Student-led Exploration of Developments in Cancer at VCCC

By Nicolas Soputro, second year medical student

The second episode of ‘Re-Translate Symposia in Translational Science’ brought a keen audience of past and present medical students to the newly opened Victorian Comprehensive Cancer Centre (VCCC) to explore the latest developments in cancer prevention and treatment. The success of this year’s symposium builds on that of the inaugural student-led symposium on neuroscience.

The Re-Translate series is an initiative of the Melbourne Medical School Student Ambassadors. The students aim to celebrate four key research themes of Melbourne Medical School – namely neuroscience, cancer, microbiology and immunology, and paediatrics – and to bring together past and present students around the translation into practice of groundbreaking research.

Choosing cancer as the topic for the second episode of the symposia was prompted by the recent opening of the new Victorian Comprehensive Cancer Centre (VCCC). The VCCC cements Parkville’s position on the map as one of the primary hubs for medical research and clinical care in Australia. The Melbourne Medical School is fortunate to be part of this precinct and for our partnerships across the precinct to contribute to learning, teaching, research and impact.

It is challenging to produce an event for students and alumni that is both accessible and intellectually stimulating to all of the audience.The rich history and vibrant community of the Melbourne Medical School means our students, staff and alumni have diverse backgrounds, expertise, and experience in medicine. We were very fortunate this year to have Professor Sean Grimmond, the Director of Cancer Research at The University of Melbourne, assist the Medical School Student Ambassadors rise to the challenge of planning an event that would hold interest for the many members of the medical school community.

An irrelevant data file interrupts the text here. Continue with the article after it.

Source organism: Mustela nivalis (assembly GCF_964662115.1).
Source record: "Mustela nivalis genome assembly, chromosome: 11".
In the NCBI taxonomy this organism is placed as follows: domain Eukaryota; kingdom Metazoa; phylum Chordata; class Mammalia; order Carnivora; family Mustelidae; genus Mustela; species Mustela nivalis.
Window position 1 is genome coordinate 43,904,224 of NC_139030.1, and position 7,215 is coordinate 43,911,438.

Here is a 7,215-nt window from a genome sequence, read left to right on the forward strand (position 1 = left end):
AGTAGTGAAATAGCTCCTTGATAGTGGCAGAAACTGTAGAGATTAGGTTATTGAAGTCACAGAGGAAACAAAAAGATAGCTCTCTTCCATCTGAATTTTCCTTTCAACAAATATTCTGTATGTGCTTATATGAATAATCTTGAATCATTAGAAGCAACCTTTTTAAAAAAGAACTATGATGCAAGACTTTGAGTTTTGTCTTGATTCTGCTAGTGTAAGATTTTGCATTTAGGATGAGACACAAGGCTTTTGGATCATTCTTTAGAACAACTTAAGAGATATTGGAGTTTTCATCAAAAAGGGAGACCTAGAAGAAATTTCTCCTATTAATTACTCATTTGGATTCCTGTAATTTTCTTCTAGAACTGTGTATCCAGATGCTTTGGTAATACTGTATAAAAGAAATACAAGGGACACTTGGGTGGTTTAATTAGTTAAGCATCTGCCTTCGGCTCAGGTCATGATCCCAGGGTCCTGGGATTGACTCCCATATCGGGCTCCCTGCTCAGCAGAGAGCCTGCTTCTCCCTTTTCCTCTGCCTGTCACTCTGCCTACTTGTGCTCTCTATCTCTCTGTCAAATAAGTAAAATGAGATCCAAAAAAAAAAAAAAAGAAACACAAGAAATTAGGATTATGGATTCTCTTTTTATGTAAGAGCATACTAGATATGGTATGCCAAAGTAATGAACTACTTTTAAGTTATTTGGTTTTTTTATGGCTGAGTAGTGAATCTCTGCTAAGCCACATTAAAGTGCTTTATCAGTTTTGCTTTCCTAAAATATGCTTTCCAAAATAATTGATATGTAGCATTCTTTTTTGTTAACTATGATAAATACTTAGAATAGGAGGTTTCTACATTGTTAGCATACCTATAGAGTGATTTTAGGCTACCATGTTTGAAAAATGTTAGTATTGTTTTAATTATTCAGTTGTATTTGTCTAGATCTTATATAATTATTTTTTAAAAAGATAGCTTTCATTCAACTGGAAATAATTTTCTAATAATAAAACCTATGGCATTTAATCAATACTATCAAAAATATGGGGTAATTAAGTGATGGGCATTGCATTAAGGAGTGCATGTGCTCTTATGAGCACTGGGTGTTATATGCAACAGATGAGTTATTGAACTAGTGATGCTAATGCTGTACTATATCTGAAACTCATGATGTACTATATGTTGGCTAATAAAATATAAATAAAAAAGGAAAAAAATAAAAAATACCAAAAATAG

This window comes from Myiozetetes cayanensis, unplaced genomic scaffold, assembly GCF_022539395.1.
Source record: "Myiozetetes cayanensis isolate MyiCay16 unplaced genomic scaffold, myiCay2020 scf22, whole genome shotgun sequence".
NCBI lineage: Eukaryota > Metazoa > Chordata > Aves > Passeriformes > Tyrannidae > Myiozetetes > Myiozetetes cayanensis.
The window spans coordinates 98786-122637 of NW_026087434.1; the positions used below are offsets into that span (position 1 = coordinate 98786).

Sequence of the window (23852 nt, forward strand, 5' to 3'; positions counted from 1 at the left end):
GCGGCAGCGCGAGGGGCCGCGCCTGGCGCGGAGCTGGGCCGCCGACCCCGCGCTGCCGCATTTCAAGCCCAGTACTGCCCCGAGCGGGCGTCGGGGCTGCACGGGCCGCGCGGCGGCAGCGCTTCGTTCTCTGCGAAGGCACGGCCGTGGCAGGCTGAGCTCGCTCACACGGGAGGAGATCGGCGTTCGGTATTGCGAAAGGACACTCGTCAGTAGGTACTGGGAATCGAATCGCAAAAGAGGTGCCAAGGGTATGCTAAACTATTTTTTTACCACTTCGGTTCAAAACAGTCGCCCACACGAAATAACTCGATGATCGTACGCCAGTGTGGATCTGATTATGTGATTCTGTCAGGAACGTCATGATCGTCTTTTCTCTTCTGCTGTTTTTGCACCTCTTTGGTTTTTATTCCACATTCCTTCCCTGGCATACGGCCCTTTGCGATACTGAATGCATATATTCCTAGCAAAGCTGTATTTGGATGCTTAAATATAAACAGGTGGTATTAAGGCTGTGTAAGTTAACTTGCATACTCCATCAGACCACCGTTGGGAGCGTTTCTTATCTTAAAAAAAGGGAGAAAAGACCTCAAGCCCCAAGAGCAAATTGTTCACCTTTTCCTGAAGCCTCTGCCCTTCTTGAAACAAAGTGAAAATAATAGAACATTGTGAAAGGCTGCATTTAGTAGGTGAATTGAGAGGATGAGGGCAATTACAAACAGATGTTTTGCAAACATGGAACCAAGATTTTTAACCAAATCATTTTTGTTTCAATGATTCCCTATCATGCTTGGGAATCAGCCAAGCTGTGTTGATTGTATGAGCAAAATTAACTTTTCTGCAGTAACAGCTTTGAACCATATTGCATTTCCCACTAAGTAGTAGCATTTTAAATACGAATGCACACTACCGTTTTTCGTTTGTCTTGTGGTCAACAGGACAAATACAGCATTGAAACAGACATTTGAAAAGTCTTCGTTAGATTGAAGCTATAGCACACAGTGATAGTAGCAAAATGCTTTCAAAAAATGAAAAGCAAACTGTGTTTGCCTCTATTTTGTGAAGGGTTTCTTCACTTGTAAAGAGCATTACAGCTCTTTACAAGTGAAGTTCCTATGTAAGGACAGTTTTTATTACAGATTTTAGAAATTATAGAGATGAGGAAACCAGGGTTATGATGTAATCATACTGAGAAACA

Together with Professor Grimmond, Yeung-Ae Park led a team of fellow Student Ambassadors in planning the program and inviting  four clinical researchers to explain the frontiers of personalised treatment of cancer. All innovators in their field, the researchers shared their passions and invited us into the fascinating world of cancer research. They walked us through the thought processes and collaborations behind the breakthroughs we  see in cancer prevention and treatment today.

Professor Ingrid Winship opened the night by outlining the importance of personalised medicine for prevention of cancers and sketching the future of this field. This was followed by Professor Andrew Robert’s story of his team’s ground-breaking use of the Bcl-2 gene in treatment of haematological malignancies. Associate Professor Clare Scott described her application of patient-derived xenographs to set therapeutic targets for ovarian tumours, which may also be applied to other malignancies in the future. Professor Grant McArthur closed the night by highlighting the use of genome sequencing for directed therapy in melanoma.

Together, students and clinician-researchers created an event that not only enticed diverse members of the medical community into the room, but stimulated questions and conversations that flowed from the auditorium out to the foyer, where the participating alumni, staff and students continued to discuss developments over drinks and canapes.

The night was not only a great success in terms of the knowledge shared, but also because it brought together a diverse group of alumni and medical students and strengthened the bond that we all have as part of the Melbourne Medical School community.